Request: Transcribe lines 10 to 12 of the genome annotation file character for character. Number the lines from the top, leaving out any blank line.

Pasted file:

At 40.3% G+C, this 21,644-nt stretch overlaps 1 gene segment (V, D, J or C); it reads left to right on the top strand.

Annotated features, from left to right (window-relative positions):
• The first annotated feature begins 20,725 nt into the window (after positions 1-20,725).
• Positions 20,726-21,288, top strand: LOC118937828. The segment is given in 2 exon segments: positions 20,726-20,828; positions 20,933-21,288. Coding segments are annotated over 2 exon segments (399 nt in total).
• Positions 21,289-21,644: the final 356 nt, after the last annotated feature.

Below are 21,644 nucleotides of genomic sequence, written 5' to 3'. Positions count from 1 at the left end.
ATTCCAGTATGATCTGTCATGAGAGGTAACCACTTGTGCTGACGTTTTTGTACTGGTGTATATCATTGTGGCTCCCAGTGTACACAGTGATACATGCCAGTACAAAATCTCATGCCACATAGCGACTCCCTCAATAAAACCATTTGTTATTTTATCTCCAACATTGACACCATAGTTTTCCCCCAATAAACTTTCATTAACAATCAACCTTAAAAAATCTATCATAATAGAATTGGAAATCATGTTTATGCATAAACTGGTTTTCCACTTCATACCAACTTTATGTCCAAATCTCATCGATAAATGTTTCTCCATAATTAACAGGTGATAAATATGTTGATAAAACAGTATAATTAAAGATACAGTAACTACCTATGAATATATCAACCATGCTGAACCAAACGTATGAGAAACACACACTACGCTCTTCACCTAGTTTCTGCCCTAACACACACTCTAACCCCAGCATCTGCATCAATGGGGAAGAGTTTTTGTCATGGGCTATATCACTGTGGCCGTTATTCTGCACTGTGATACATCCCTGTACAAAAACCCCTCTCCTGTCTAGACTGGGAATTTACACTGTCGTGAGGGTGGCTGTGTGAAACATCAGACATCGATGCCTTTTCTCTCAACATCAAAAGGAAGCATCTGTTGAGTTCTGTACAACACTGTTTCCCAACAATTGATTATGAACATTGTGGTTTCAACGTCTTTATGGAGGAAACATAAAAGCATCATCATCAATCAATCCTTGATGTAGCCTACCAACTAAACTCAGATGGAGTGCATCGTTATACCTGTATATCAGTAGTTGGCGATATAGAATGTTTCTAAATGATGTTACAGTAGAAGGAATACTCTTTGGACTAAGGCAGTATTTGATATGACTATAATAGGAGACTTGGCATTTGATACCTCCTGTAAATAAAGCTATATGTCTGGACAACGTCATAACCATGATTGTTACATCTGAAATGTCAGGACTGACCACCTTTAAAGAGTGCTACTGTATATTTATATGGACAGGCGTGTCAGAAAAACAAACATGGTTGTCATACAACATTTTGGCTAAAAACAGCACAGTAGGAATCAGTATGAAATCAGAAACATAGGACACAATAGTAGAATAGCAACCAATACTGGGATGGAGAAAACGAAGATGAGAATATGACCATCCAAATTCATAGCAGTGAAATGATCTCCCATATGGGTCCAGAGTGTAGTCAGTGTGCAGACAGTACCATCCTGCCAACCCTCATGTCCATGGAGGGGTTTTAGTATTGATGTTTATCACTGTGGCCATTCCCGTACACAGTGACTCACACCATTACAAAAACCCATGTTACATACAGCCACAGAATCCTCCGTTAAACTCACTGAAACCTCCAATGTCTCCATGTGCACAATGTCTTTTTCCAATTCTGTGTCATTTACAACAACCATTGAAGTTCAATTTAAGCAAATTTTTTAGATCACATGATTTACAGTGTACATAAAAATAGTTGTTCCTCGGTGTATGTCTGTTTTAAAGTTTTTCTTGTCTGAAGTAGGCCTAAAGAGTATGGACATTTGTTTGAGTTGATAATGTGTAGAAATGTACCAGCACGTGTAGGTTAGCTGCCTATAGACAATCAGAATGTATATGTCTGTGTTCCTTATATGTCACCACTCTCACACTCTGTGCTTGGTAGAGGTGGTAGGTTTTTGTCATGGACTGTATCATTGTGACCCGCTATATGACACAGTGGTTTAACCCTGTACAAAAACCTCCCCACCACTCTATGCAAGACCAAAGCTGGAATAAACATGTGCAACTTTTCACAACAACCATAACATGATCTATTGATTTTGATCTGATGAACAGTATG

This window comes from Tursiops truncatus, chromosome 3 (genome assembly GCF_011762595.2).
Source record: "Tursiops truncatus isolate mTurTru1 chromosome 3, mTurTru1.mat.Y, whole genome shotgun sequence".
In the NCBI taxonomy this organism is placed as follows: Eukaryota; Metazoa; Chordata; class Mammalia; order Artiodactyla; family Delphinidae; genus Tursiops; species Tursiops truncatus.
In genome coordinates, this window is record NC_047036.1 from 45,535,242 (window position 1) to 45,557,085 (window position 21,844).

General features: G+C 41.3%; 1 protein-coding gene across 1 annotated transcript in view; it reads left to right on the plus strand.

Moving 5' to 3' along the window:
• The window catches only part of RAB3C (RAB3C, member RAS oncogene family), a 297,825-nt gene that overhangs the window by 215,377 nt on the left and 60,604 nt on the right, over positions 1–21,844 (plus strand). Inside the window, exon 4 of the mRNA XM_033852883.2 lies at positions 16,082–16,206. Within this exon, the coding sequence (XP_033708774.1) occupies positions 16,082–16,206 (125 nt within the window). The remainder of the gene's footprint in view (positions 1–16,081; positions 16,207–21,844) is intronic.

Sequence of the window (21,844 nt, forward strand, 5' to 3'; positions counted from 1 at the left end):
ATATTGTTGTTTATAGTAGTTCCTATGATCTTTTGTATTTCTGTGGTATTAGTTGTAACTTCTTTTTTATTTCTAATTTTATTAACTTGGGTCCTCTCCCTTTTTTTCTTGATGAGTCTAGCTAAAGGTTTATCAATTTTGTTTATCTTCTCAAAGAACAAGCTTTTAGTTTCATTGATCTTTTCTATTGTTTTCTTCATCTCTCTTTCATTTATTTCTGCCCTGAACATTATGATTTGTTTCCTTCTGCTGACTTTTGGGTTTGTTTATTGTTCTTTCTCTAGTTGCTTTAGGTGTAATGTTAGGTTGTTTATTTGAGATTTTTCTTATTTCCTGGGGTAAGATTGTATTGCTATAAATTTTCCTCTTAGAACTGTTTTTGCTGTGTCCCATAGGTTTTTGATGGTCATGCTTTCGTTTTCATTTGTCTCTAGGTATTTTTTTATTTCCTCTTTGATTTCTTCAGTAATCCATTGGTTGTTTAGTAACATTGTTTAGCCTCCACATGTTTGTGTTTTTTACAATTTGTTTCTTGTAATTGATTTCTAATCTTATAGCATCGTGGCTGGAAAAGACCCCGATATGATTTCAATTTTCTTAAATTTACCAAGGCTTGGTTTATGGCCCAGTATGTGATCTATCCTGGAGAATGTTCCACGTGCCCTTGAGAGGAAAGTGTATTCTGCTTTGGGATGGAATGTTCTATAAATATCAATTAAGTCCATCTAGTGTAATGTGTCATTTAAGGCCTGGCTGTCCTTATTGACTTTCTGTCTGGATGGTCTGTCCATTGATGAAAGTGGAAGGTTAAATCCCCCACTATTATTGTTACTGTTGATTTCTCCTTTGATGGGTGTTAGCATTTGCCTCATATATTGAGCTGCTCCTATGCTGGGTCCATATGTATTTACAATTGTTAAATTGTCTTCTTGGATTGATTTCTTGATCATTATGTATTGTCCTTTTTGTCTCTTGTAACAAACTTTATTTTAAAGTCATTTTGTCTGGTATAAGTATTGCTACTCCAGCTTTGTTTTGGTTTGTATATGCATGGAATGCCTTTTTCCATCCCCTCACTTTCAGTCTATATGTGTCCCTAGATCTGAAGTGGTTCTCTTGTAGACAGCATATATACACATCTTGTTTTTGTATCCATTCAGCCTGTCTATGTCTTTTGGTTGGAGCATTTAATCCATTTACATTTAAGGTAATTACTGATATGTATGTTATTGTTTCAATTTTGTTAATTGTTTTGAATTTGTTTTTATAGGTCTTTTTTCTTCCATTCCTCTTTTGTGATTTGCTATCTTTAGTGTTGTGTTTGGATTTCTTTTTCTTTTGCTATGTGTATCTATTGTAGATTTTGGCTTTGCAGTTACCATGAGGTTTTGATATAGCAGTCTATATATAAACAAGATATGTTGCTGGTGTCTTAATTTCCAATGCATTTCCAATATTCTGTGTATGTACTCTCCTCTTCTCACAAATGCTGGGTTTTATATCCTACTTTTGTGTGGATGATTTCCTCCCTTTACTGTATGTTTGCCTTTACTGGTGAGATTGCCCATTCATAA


In the NCBI taxonomy this organism is placed as follows: Eukaryota; Metazoa; Chordata; class Mammalia; order Artiodactyla; family Delphinidae; genus Tursiops; species Tursiops truncatus.
In genome coordinates, this window is record NC_047036.1 from 45,535,242 (window position 1) to 45,557,085 (window position 21,844).

General features: G+C 41.3%; 1 protein-coding gene across 1 annotated transcript in view; it reads left to right on the plus strand.